Millions of Expired Covid Vaccines Dumped or Burned – Is that Green?

Stories have been coming in about how countries are having to destroy expired vaccine doses.

Governments are scrambling to get their populations to jab-up before it's too late – even Gibraltar.

What is ironic is the BEIS that helped supply the UK and Gibraltar with doses is also responsible for green-sustainability goals. Now, how does that compute, when the expired or unused doses get dumped or burned – both environment hazards.

What's more ironic is Alok Sharma, President for COP26, was former Secretary of State for Business, Energy and Industrial Strategy (BEIS) when the UK Gibraltar entered vaccine supply MOUs. And although he resigned this position in order to lead COP26, he retains full Cabinet status.

Now why wouldn't he or they be concerned about disposal of what is could be described as a biohazard?


What could have instead been recycled – you know that "green" practice?

Euro News reported Nigeria burned them, but there are photos and video of the dumping them -At the end of December, Nigeria incinerated more than a million doses of AstraZeneca's COVID-19 vaccine which had been sent to the country despite them being set to expire. Poor countries refuse 100 million COVID-19 vaccine doses set to expire | Euronews

In April the Democratic Republic of Congo returned 1.3m shots donated by COVAX, the global jab-sharing scheme. In May Malawi burned nearly 20,000 doses. At least seven other African countries have destroyed some 450,000 doses in all. A batch of 191,000 AstraZeneca vaccines rejected by South Africa and reallocated to South Sudan in March arrived there just two weeks before their expiry date; 59,000 were destroyed as a result. – Why are African countries destroying covid-19 vaccines? | The Economist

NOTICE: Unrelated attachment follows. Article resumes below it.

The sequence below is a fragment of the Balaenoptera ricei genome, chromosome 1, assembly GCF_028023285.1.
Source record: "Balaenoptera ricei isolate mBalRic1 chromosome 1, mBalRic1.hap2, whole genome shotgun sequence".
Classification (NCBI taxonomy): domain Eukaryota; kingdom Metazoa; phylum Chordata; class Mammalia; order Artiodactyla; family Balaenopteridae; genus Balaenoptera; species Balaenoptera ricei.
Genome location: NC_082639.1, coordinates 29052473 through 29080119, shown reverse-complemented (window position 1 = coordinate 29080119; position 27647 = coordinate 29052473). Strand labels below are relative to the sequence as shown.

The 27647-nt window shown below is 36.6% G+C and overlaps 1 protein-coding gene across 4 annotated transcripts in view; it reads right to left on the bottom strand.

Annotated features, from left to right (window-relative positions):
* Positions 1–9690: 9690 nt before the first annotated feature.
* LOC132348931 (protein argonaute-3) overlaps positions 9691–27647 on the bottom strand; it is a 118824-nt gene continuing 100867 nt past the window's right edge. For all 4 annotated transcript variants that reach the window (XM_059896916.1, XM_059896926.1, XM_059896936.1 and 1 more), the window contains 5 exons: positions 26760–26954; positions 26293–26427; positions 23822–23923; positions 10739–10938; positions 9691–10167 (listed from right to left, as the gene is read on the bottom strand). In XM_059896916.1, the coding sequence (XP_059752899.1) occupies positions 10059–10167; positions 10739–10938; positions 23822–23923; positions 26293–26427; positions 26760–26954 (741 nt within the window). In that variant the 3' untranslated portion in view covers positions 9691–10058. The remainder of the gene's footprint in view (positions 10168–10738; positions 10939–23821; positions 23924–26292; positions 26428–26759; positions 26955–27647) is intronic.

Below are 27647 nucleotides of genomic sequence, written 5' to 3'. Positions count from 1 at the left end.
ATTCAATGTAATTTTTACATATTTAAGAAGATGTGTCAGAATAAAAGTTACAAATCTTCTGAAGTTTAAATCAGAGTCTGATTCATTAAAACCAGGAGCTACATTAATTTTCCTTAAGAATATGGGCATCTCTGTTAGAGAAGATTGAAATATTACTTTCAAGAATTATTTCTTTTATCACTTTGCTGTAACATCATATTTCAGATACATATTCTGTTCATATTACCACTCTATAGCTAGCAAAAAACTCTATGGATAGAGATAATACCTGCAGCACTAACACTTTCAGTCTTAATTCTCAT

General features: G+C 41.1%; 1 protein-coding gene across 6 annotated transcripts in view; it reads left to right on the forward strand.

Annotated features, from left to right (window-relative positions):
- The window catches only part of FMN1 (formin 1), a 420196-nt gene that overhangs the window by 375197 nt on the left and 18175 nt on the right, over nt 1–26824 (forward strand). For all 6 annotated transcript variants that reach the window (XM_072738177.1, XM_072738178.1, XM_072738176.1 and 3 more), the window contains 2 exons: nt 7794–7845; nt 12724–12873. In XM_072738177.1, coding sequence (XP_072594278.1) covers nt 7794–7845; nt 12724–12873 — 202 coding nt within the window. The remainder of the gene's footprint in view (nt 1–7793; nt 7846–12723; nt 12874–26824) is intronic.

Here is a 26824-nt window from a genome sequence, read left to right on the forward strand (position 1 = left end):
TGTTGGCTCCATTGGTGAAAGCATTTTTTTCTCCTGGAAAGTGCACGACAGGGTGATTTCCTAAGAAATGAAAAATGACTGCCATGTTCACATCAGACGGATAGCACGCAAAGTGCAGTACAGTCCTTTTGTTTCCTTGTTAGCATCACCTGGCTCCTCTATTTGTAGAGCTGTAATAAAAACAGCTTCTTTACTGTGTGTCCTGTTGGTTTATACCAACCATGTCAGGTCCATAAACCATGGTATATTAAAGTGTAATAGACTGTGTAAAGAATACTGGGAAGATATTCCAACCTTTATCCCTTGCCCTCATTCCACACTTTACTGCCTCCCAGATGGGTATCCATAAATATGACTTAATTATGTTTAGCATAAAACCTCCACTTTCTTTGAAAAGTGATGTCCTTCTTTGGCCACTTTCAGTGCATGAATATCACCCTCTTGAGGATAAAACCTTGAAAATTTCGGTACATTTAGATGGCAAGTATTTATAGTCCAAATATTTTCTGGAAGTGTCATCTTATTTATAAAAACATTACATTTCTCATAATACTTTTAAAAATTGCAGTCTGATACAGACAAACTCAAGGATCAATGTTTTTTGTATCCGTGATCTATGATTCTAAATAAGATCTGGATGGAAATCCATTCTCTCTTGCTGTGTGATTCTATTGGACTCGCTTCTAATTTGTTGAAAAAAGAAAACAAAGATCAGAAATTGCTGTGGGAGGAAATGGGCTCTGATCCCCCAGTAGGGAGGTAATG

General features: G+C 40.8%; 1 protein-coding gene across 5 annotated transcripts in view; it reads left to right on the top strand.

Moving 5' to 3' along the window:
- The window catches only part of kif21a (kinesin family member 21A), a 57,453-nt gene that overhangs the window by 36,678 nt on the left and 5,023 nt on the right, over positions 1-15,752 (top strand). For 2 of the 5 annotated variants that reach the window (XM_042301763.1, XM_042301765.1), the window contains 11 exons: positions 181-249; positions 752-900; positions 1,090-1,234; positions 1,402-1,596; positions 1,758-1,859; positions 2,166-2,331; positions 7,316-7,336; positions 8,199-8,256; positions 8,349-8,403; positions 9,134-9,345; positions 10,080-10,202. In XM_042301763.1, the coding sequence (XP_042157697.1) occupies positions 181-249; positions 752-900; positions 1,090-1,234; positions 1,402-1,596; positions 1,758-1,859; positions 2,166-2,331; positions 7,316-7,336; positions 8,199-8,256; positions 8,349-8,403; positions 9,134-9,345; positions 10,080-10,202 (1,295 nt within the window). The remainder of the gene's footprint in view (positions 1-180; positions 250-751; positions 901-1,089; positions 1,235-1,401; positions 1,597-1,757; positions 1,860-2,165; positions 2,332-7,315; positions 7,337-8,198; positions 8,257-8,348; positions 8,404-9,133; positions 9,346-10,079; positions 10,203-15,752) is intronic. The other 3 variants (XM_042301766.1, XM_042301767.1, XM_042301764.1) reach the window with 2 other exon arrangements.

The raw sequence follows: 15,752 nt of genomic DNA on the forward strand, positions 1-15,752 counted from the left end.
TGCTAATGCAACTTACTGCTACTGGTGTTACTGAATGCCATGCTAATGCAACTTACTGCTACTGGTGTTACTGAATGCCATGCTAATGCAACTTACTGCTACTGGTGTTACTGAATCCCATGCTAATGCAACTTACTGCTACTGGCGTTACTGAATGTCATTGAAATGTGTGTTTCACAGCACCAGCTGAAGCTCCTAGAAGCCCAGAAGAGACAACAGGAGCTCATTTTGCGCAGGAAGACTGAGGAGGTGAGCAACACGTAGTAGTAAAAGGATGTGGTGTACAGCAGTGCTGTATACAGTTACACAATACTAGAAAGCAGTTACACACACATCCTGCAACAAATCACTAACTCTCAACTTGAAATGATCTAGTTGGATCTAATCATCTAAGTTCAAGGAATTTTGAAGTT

Seems like jab uptake rates are being hyped, because the UK, the State of Israel, the Netherlands and USA are dumping them on poorer countries.

The US, the UK, and the Netherlands face throwing away tens of thousands of covid-19 vaccine doses that are due to expire.

The US had already thrown out more than 180 000 vaccine doses by the end of March, and some states, including Iowa and Arkansas, have warned that they have thousands more doses set to expire soon.

Meanwhile, vaccine administrators in the UK now report that they too are having to discard doses, as strict rules around dosing intervals and fewer people coming forward for their first dose have led to supply far exceeding demand.

But the UK and the US, where vaccine coverage is high, are not the only countries experiencing these issues. The World Health Organization reports that 23 African countries have used fewer than half of the doses they have received so far, and about 1.25 million doses of the Oxford-AstraZeneca vaccine in 18 countries are set to expire at the end of August.

Malawi and South Sudan have already destroyed around 20 000 and 59 000 vaccine doses, respectively.

Vaccine hesitancy and logistical issues have slowed rollout, especially in countries such as Bulgaria and Romania, where vaccine doses have been sold to other countries despite low coverage at home.

And in the UK health leaders have urged young adults to come forward for their vaccinations, as interest among this group seems to have waned.

Pippa Nightingale, chief nursing officer at Chelsea and Westminster NHS Foundation Trust, said recently, “Our vaccination centres are only really operating to about 30% of their capacity, because that’s the people that are turning up. We’ve got staff there, we’ve got vaccines there, but we are really struggling. That’s the picture across London; it’s also a picture across the country.”

Countries that have tried to send vaccines nearing expiry to other countries have also found it difficult to find recipients able to take the stock and distribute it before the expiry date. In July, Israel had one million vaccine doses due to expire and attempted to send them to countries including Palestine and the UK, as part of deals that would see the countries send back the same number of doses later in the year. Both deals fell through, but Israel eventually agreed a swap for 700 000 doses with South Korea.

So many doses - so little time - how do they use them up? Go after younger and younger cohorts.

Why aren't they concerned with the environment effects of dumping and burning?

This isn't about health or the environment – It's about profit and control; and probably holding up their end of the bargain in secret deals.

How is :gibraltar: Gibraltar going to dispose of their expired doses that they can't CON or coerce Gibraltarians into keep taking – Dump them on Spain to be put in a landfill in the Campo?

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